The first part, the Scriptural part, is taken from the Gospel of St. Luke and joins together the words of the Angel Gabriel at the Annunciation (Luke 1:28) together with Elizabeth's greeting to Mary at the Visitation (Luke 1:42). The joining of these two passages can be found as early as the fifth, and perhaps even the fourth, century in the eastern liturgies of St. James of Antioch and St. Mark of Alexandria. It is also recorded in the ritual of St. Severus (538 AD). In the west it was in use in Rome by the 7th century for it is prescribed as an offertory antiphon for the feast of the Annunciation. The great popularity of the phrase by the 11th century is attested to in the writings of St. Peter Damian (1007-1072) and Hermann of Tournai (d.c. 1147). Later, probably by Pope Urban IV around the year 1262, Jesus' name was inserted at the end of the two passages.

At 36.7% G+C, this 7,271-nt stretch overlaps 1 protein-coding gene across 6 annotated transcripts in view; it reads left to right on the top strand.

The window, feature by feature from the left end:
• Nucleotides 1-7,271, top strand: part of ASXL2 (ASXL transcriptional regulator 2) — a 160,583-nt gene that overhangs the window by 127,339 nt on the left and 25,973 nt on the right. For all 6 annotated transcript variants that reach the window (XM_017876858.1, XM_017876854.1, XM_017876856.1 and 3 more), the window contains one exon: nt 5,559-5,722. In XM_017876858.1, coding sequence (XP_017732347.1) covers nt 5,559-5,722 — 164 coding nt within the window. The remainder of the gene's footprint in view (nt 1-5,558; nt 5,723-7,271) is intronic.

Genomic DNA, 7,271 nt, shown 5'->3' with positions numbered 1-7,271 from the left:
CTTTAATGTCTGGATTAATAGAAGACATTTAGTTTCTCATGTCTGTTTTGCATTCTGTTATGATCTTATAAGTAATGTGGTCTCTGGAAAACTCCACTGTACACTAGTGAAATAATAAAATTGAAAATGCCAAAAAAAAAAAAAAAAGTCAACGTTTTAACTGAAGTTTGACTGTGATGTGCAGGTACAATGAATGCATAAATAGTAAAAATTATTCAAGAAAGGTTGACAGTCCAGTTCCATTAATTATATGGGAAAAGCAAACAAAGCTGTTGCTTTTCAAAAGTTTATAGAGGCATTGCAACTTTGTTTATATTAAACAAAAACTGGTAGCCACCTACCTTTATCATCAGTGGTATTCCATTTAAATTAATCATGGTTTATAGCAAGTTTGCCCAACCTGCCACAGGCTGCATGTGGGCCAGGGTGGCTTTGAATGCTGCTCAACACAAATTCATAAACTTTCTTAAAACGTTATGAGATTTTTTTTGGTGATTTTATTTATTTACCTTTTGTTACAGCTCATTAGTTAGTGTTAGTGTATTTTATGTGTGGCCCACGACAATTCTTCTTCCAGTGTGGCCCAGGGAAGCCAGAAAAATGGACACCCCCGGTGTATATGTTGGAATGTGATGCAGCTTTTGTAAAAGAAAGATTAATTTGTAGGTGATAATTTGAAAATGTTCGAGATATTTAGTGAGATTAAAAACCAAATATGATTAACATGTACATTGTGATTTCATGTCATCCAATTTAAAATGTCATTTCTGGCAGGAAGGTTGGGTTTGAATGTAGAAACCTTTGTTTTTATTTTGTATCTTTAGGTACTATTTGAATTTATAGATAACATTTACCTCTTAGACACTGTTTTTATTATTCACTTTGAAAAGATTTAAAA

The second half of the prayer (Holy Mary...) can be traced back to the 15th century where two endings are found. One ending, Sancta Maria, Mater Dei, ora pro nobis peccatoribus, is found in the writings of St. Bernardine of Siena (1380-1444 AD) and the Carthusians. A second ending, Sancta Maria, Mater Dei, ora pro nobis nunc et in hora mortis nostrae, can be found in the writings of the Servites, in a Roman Breviary, and in some German Dioceses. The current form of the prayer became the standard form sometime in the 16th century and was included in the reformed Breviary promulgated by Pope St. Pius V in 1568.